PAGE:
Excerpt from Nicenet

The following was taken from my writing on Jazz and the Teaching of Writing for Dr. David Stacey's ENglish 612 class at Humboldt State University.


At the risk of making a false parallel, I had what I consider a mini-breakthrough I had regarding the cadenza today. Before I share my insights, however, I feel obliged to offer the caveat that this breakthrough is related by a narrator who may be unreliable due to stress and a hacking cough, both of which are exacerbated by planning and running a 7 hour workshop yesterday for English 450.
Well, that should cover my behind. Here goes.
In the classical music of North India a structural element much longer than, but arguably similar to the cadenza exists. In Indian music, the notes of the Raga (most similar, if memory serves, to the mode in western music – that which governs the melody) are introduced and skillfully improvised by the instrumentalist(s) (that is to say, without percussion). Both cadenza and alap are improvised and serve the function of introducing (or at least playing with) the melodic structure the artists will stay with through the rest of the piece. Thinking of this parallel increased my understanding and appreciation of both Louis Armstrong and Nicholas Payton's renditions of “West End Blues.”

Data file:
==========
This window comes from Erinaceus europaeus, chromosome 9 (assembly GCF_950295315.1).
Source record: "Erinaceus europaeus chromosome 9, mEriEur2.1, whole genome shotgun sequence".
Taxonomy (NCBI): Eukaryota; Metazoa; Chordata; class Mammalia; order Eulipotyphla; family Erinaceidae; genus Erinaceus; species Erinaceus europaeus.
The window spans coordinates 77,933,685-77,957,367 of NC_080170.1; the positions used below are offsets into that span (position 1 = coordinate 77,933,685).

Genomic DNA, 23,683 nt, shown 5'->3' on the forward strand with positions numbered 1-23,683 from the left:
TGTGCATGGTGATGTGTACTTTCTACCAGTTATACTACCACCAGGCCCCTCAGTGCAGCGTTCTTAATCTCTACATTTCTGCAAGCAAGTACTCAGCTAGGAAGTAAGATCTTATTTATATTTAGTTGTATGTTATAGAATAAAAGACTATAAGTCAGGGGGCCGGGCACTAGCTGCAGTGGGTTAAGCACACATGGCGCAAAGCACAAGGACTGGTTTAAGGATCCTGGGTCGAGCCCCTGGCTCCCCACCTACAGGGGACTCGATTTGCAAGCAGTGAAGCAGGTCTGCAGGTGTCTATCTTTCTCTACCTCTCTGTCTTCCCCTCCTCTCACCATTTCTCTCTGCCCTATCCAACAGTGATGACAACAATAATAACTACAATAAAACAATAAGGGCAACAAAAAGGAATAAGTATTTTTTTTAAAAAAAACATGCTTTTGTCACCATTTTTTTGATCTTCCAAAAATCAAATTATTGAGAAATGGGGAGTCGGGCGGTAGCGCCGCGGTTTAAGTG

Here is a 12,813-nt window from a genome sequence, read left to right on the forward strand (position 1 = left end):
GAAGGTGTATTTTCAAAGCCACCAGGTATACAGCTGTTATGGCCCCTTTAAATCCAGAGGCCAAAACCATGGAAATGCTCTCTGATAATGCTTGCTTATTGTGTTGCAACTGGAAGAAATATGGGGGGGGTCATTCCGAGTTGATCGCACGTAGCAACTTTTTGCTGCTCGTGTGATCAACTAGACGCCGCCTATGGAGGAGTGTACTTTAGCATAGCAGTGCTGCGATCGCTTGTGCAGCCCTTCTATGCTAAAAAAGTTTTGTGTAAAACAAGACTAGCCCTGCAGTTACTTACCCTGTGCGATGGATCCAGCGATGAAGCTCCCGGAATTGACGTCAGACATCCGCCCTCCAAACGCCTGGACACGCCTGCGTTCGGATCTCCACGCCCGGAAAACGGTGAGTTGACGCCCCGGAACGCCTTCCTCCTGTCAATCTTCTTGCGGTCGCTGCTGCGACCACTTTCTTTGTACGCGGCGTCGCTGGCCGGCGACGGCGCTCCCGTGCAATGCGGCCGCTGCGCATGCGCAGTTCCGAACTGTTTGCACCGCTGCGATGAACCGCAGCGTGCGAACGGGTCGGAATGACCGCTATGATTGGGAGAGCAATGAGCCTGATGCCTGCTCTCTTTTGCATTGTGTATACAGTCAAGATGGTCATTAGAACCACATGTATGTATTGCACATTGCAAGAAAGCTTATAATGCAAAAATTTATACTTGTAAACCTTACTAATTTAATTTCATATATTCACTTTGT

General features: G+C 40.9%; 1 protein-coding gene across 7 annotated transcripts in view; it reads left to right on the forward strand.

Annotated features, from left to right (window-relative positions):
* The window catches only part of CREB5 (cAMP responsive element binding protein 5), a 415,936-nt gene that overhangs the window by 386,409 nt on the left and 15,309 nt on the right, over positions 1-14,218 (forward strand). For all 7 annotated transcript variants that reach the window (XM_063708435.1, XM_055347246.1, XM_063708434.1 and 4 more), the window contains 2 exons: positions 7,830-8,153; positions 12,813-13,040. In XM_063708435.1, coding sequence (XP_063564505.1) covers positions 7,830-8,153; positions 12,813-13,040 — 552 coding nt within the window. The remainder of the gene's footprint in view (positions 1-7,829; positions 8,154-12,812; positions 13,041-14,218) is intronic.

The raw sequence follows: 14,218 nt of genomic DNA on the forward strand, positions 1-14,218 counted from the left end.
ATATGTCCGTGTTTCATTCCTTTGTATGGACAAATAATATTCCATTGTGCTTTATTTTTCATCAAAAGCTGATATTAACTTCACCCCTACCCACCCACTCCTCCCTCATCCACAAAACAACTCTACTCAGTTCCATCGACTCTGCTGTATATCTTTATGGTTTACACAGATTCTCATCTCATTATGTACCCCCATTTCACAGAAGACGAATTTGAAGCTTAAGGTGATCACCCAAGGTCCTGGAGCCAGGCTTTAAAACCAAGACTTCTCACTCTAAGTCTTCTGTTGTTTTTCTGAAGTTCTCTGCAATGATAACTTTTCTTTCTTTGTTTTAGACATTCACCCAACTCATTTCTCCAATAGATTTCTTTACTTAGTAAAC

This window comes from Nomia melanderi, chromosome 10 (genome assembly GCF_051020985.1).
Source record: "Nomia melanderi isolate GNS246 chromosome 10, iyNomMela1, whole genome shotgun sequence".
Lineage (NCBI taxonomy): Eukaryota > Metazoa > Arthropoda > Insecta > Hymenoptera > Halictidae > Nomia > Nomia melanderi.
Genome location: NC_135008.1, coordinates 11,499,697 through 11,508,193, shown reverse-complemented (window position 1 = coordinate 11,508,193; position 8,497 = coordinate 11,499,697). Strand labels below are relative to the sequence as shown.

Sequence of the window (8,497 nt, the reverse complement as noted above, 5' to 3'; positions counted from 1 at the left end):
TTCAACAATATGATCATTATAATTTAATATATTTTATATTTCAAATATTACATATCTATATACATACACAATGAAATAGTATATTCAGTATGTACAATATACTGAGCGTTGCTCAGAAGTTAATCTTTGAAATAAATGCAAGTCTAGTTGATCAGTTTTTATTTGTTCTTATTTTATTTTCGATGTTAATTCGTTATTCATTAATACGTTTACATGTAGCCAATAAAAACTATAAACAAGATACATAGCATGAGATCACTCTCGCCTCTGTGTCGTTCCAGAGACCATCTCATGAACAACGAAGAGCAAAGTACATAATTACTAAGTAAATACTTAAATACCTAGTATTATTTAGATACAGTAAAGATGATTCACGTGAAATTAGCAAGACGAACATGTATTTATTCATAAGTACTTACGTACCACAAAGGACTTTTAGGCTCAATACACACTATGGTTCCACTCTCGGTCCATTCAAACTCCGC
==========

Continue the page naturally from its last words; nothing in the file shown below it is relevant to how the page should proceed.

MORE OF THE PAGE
Now of course the cadenza doesn't have to come at the beginning of the piece as does the alap, but it is similar inasmuch as it is improvised, elaborate, and representative of the melodic structure of the rest of the piece.
The relationship between the instruments in Jazz also reminds me of classical Indian music; the most important thing in accompaniment, my tabla teacher Swapan Chaudhuri says, is to listen to the other instruments. In my experience accompanying other musicians, including fellow percussionists in tabla duets, I have found that the best music comes when players work together, listening to each other and “commenting” or “responding” to what the other musicians are “saying” as one might do in a conversation.
In listening to Armstrong and Payton's renditions of the West End Blues, I was struck with the same impression Martin voiced in his post: the drums are too much. But not only that, in Armstrong's piece the instruments seem to work together more effectively like partners dancing or love making, while in Payton's version the result is more like that of vehicles smashing together in a ten-car-pileup.

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